It is perhaps expedient for me to begin this article by acknowledging that I am also contributing to a debate which has been raging for a long time, and to which thousands of Nigerians all over the world have contributed their own opinions. While I do not want to appear repetitive, it is instructive to note that I will definitely not have the last word on this matter, for as long as the debate continues to rage. Hence I am not daunted to contribute to it, because my little voice will add more to the debate.
The debate about “expunging, excising, removing, repealing the immunity clause in the 1999 Constitution of the Federal Republic of Nigeria” has been going for a long time, well before President Yar’Adua went to Switzerland and stood up to be counted as an opponent of this expansive immunity clause. Why he had to take that position well away from Nigeria is a bit baffling to me, but then he was speaking in front of representatives of multi-national corporations called “Partnership Against Corruption Initiative”, so what else do you expect him to say when confronted by powerful multi-national entities who are obviously scared of, and rightly concerned about their investments, current or potential, in Nigeria of today noted for its corrupt culture?
These representatives should be rightly concerned, what with scandals involving some of them linked to various Nigerian Government functionaries, being exposed on a daily basis – Wilbros, Siemens, etc, and the fact that their own governments are beginning to look into their sharp practices involving their officials and Nigerian officials to secure fat contracts. So it is expedient for Mr President to re-assure them, and he must say the right things. And thus, Mr President said “One of the raging debates in
Mr President is saying the right words, as he always does. Nigerians’ concern is if he meant it or how soon will this be implemented.
To recap, Section 308 (1) of the 199 Constitution offers a virtual carte blanche to the executives to get away with virtually everything, including murder, because what it confers on them is that they are free from criminal and civil prosecution, no matter what offence they committed whilst in office. They cannot be compelled to appear in court, be arrested, prosecuted or imprisoned if they commit any criminal or civil offence whilst they enjoy the privilege of being in office.
There are several ways to look at this issue of constitutional immunity from prosecution granted to our leaders. Some schools of thought have said that
Maybe this is the type of clause that should have been inserted into our Constitution in 1999 by those who drafted it. As we know, such rights, privileges and immunities are not being enjoyed by Nigerians in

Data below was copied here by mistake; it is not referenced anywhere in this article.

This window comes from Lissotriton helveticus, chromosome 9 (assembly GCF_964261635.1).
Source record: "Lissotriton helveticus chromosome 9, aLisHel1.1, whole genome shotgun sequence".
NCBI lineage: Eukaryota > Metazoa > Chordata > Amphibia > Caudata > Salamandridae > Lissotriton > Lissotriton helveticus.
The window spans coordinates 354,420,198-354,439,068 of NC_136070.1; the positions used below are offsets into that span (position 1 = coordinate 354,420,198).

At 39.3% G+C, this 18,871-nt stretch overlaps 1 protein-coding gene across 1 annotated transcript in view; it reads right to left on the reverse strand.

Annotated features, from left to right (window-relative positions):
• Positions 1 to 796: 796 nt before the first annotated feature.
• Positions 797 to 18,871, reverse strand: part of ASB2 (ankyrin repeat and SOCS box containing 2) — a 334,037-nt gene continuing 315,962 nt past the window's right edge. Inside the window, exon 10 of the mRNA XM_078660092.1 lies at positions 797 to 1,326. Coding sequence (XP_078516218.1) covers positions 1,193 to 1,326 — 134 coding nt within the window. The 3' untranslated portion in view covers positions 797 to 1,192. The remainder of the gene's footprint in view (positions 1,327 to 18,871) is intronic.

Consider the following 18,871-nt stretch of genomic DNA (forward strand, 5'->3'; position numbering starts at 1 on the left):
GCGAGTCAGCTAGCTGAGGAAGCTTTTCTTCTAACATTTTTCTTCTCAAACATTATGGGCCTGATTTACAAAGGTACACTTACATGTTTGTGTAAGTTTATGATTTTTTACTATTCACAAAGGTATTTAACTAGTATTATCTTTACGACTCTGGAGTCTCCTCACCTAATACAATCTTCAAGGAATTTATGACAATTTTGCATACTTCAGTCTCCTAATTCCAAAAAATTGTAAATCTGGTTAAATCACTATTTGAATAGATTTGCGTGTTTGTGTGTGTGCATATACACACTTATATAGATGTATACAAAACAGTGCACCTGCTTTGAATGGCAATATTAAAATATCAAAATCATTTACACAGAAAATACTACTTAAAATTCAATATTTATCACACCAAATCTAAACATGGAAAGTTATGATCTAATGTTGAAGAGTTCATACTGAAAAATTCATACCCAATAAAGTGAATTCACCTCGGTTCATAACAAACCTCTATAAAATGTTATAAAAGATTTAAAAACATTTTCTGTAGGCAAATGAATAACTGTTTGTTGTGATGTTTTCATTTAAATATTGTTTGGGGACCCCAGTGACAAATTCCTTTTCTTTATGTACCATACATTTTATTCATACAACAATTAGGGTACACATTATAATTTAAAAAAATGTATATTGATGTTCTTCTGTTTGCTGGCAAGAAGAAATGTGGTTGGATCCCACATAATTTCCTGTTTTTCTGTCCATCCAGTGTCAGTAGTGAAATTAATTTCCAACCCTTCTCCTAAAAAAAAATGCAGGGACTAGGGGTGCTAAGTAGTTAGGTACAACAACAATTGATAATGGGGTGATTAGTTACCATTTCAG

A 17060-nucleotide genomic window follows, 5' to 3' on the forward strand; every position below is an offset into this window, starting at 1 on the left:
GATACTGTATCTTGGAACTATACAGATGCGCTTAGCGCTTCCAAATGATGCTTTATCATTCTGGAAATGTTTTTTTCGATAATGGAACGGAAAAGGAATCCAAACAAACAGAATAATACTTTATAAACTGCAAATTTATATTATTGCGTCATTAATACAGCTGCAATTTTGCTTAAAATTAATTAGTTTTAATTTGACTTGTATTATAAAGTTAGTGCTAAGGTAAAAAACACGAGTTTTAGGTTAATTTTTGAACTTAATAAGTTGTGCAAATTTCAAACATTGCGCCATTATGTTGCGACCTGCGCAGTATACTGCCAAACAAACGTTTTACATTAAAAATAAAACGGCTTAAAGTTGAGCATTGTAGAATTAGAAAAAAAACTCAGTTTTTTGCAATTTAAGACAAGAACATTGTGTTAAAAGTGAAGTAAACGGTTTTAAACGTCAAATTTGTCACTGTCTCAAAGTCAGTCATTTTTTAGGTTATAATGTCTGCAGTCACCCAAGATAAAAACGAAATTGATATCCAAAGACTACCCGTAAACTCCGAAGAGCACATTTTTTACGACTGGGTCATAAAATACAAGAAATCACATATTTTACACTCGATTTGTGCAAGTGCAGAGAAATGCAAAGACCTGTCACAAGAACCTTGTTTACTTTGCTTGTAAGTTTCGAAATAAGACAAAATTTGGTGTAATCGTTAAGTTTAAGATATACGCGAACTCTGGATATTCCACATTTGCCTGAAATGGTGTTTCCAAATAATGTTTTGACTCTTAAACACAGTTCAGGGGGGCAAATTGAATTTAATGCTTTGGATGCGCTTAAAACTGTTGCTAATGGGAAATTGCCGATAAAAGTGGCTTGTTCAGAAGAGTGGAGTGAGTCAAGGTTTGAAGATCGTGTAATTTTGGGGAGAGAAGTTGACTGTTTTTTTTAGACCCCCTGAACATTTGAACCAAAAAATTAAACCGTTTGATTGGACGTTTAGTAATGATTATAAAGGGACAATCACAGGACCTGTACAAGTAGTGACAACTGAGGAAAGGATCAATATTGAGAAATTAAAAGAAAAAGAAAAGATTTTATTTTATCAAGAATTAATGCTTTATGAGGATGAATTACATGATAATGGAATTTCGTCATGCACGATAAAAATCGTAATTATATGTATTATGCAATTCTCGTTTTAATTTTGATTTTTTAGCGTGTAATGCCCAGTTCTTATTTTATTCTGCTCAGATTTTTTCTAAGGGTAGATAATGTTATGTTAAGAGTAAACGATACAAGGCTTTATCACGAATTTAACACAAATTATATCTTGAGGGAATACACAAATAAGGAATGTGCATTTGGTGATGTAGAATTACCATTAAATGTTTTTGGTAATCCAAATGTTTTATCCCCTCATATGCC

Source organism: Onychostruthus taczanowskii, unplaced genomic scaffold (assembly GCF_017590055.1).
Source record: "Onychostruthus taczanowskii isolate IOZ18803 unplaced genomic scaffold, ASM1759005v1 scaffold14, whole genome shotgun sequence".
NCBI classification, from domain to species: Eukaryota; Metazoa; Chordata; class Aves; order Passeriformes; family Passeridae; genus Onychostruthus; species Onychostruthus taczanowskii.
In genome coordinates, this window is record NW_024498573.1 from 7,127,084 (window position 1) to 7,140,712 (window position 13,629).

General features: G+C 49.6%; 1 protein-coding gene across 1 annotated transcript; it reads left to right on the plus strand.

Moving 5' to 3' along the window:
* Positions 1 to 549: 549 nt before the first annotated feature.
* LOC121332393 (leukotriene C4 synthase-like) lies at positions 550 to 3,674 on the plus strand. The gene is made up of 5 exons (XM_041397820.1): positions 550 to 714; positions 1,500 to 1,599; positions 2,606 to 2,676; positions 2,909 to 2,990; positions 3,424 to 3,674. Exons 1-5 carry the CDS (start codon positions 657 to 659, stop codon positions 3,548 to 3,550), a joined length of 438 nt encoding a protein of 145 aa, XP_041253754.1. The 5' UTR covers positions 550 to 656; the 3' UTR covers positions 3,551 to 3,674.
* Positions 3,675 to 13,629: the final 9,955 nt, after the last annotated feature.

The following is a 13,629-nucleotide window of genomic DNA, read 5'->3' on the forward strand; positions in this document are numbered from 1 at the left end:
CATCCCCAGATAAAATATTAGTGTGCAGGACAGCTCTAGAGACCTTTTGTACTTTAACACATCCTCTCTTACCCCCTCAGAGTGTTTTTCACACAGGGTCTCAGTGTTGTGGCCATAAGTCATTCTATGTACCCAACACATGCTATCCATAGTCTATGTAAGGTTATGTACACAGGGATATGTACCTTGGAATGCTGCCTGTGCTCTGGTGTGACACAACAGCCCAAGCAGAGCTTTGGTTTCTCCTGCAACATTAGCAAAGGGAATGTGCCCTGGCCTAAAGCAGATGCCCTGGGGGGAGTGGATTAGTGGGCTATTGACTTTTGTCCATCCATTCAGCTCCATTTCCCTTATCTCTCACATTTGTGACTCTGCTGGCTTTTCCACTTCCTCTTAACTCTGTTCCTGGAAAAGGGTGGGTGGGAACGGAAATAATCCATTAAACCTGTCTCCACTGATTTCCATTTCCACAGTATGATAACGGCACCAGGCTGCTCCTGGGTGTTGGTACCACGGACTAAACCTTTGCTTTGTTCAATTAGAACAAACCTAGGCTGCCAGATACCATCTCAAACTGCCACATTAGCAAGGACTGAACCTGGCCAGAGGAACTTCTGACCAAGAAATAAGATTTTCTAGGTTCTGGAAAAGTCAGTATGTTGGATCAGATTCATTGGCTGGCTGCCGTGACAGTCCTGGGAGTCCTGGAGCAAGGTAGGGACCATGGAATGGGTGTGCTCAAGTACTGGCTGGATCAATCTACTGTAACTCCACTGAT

Well, there we have it. The US Constitution does not confer wide ranging immunity to Federal and State Executives from prosecution. For example, in 2005, the Governor of the State of
I shudder to think if he were to be a Nigerian Governor. As it is, save only Mr Alamieyeseigha of Bayelsa State, who was first impeached (and only after a lot of strong-armed tactics by the combination of ex-President Obasanjo and EFCC’s Nuhu Ribadu), even after they have left office, and having been accused, indicted and bailed to reappear in court, I am yet to see any of these “execu-thieves” go through a proper trial and sentenced. In fact, just last week, the Federal Government withdrew money laundering charges against ex-Governor Dariye of Plateau State, and that is after all the overwhelming evidence of corruption, including video and pictures against him, not to talk of being arrested and then jumping bail in the UK.. One of his accomplices has even been sentenced in a
So the removal or expunging of this much abused immunity clause should be seen as a step in the right direction. Normally, in a normal country with well-behaved political leaders (and I am using this term very lightly), there would not be a problem with retaining such a clause, in fact, strengthening it, but in a corruption-ridden society such as ours, it has proved to be more evil than good. We have seen how it has been abused by irresponsible politicians, and the consequences on our society. It has caused untold sufferings to Nigerians – look at what misappropriation of public funds by these Executives have done to our healthcare system, educational system, road and other transportation, power generation and distribution, food and water availability, in fact, every facet of possible human and material development of a nation that want to call itself a progressive nation.
Furthermore, and perhaps the most important, is the fact that majority of Nigerians want this clause removed. Many of us believe that its removal will bring a great measure of sanity to governance and will prevent these office-holders as seeing themselves as above the law and as mini-gods, who can do and undo, playing with millions of human lives. It will prevent crooks, who had been convicted for all kinds of offences in foreign countries and in
Again, if we base the argument on the premise of morality in law, in a democracy, if we say that no one is above the law, why then are we allowing the Constitution to confer certain immunity on some people which then gives them the perceived right to be above the law? If no one is above the law, then if the immunity clause is removed, then we are all operating on a level playing field, and that means if positions of responsibility is given to a person, elected or appointed, that person would be made accountable for his or her stewardship while in office, and not after they have left office and caused irreparable untold damages and misery through their irresponsible behaviour. The immunity clause, as we currently have it has protected a lot of these politicians. Who would guess one year ago, of the monumental sums now beginning to surface that these thieves have stolen? We only hear of it because they are out of office.